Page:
Struggling Bangladesh hope for an unlikely upset

With performances falling far short of their ambition, Bangladesh find themselves in a cricketing no man’s land as they approach their second consecutive World Cup.

Their dismal record of losing all but one of their 17 tests, many of them innings defeats inside three days, and three wins from 61 one-dayers means their superior opponents regard them as mere points in the bank.

A South African cricket official’s remarks at last year’s Champions Trophy perhaps reflects the attitude of big teams towards the 10th and newest entrant to the test club in 2000, with critics saying their arrival was hasty and due to board- room politics.

“We want to beat them really…, show they don’t belong at this level,” he said as Bangladesh, humbled by world champions Australia and New Zealand in Colombo in September, got ready to leave for their first test series in South Africa.

The series was predictably lopsided but helped South Africa to go on and unseat Australia as the world’s highest ranked test team this year. Australia have yet to play tests against Bangladesh.

Despite their continued set backs at the highest level of the game, Bangladesh players realise they can ill afford to remain bracketed with amateurs such as Netherlands, Canada and Namibia.

Captain Khaled Mashud has said he expects his team to beat Kenya and Canada and then hope for an unlikely upset over one ofthe other group B rivals — South Africa, West Indies, New Zealand and Sri Lanka.

A soccer-mad country of more than 130 million people, Bangladesh was influenced by cricket’s huge popularity in neighbouring India and embraced their side with much promise.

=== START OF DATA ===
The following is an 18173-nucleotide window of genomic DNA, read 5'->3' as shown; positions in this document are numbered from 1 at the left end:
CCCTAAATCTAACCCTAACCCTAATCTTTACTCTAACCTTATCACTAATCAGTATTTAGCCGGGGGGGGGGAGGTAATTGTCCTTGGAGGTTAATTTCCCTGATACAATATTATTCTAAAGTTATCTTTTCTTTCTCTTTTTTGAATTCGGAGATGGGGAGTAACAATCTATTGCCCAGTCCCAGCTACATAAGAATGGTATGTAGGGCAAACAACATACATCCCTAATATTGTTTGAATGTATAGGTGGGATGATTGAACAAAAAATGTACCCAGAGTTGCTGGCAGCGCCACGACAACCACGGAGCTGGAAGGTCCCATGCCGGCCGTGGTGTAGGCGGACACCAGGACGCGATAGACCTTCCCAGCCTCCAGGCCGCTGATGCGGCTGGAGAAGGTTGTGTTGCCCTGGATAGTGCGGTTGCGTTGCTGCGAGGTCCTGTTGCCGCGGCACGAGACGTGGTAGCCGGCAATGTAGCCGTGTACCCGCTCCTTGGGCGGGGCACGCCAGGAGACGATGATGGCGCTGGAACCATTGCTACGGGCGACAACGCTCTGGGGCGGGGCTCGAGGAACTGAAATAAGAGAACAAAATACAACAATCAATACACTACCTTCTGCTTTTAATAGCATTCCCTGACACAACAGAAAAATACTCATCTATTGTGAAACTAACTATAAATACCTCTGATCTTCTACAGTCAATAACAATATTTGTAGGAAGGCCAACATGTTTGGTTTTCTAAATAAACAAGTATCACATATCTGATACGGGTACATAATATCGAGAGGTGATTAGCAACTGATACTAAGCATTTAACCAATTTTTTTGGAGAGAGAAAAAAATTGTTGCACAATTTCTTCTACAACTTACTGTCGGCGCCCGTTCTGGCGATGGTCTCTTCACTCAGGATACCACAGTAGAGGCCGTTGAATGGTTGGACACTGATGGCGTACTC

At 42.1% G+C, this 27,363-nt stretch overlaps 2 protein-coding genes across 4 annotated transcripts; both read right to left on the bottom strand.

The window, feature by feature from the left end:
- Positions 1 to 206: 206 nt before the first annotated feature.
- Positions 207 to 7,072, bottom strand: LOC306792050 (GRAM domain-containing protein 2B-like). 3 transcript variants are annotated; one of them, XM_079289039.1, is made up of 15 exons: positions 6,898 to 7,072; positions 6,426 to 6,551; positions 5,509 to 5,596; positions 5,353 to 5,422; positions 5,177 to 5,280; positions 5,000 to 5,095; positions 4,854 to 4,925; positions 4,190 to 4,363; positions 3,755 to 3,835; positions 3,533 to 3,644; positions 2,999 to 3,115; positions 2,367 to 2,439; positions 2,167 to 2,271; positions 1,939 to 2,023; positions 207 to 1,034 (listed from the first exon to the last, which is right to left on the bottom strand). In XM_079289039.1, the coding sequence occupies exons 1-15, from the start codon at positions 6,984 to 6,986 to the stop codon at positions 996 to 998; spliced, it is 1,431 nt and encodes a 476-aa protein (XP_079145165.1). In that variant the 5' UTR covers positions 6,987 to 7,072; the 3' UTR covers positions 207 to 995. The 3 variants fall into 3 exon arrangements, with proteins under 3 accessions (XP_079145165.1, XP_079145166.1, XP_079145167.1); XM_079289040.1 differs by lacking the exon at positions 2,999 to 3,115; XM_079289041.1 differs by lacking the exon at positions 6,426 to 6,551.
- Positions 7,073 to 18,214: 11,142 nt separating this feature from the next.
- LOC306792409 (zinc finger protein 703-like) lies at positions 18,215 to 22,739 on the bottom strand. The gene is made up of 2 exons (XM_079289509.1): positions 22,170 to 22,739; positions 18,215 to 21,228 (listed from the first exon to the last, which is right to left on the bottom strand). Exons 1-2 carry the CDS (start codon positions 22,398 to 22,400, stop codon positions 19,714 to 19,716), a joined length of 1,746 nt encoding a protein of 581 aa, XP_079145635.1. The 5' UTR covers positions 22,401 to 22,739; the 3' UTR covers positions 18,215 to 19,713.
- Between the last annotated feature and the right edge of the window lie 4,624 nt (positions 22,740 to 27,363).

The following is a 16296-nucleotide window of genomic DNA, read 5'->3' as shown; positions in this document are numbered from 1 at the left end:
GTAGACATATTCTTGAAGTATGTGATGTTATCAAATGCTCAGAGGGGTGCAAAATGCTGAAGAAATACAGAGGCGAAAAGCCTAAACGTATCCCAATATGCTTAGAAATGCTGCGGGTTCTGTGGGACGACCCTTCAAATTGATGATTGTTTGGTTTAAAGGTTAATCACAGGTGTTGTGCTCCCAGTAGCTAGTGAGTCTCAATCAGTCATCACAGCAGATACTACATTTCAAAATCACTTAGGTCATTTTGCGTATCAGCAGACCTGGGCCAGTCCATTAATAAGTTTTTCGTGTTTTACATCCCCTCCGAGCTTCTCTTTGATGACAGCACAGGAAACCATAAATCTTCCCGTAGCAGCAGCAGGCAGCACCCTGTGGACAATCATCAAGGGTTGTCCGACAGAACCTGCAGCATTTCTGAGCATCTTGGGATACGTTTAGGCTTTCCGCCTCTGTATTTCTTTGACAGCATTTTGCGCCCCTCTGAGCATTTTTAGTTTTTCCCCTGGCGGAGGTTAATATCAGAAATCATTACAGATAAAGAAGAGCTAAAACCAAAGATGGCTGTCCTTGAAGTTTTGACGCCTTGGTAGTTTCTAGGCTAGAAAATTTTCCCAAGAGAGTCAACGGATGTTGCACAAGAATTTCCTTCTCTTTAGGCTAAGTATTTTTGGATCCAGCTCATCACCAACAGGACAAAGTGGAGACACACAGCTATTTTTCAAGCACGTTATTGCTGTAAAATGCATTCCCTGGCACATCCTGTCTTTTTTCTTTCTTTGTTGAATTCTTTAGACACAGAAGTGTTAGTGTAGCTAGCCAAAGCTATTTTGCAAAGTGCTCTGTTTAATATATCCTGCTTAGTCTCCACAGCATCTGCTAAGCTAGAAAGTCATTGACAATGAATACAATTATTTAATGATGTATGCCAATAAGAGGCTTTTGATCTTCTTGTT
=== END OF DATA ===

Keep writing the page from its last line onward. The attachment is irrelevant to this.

Thousands of people thronged the airport on the team’s victorious return from the ICC trophy in Kuala Lumpur, which ensured a place in the 1999 World Cup in England.

Their joy knew no bounds when Bangladesh went on to cause the biggest upset in World Cup history over Pakistan by 62 runs in the league phase of the tournament.

The fact that it was an in consequential game did not matter for the proud Bangladesh fans, for whom the moment held great political meaning because their country as East Pakistan had been part of Pakistan until gaining freedom in 1971.

Pakistan were slammed for the defeat, featuring three run-outs and a string of in judicious shots, only for Bangladesh to respond angrily that they were being deprived of the credit they deserved for the victory.

That was the last time they had cause to celebrate.

Since then Bangladesh have lost a world record 25 matches with one match against West Indies abandoned due to rain. Critics have partially blamed constant chopping and changing of players and coaches.

The side will be coached at the World Cup by former Pakistan speedster Mohsin Kamal with former West Indies opener Gordon Greenidge, who was axed mid way through the 1999 tournament, returning as consultant.

Bangladesh captain Mashud, the wicket-keeper batsman who has been part of the side since 1993-94, knows that with little to lose his largely youthful side will not be short on motivation.

Their hopes will rest on all-rounders Khaled Mahmud, Mohammad Rafique and young Alok Kapali and the experience of left-arm paceman Manjurul Islam.

The 31-year-old Mahmud’s hopes of playing in his second World Cup had looked doubtful after he was ignored for there cent home series against West Indies before the selectors recalled their man of the match in Bangladesh’s upset 1999 winover Pakistan.

Al-Sahariar, a powerful hitter, is also rated highly, having scored all his four one- day fifties outside the flat pitches of the sub-continent with his top score of 71 coming at East London against hosts South Africa in late 2002.

Another youngster who can shine is Mohammad Ashraful, who in 2001 became the youngest century-maker in test history, scoring 114 on his debut in Sri Lanka as a 17-year-old.

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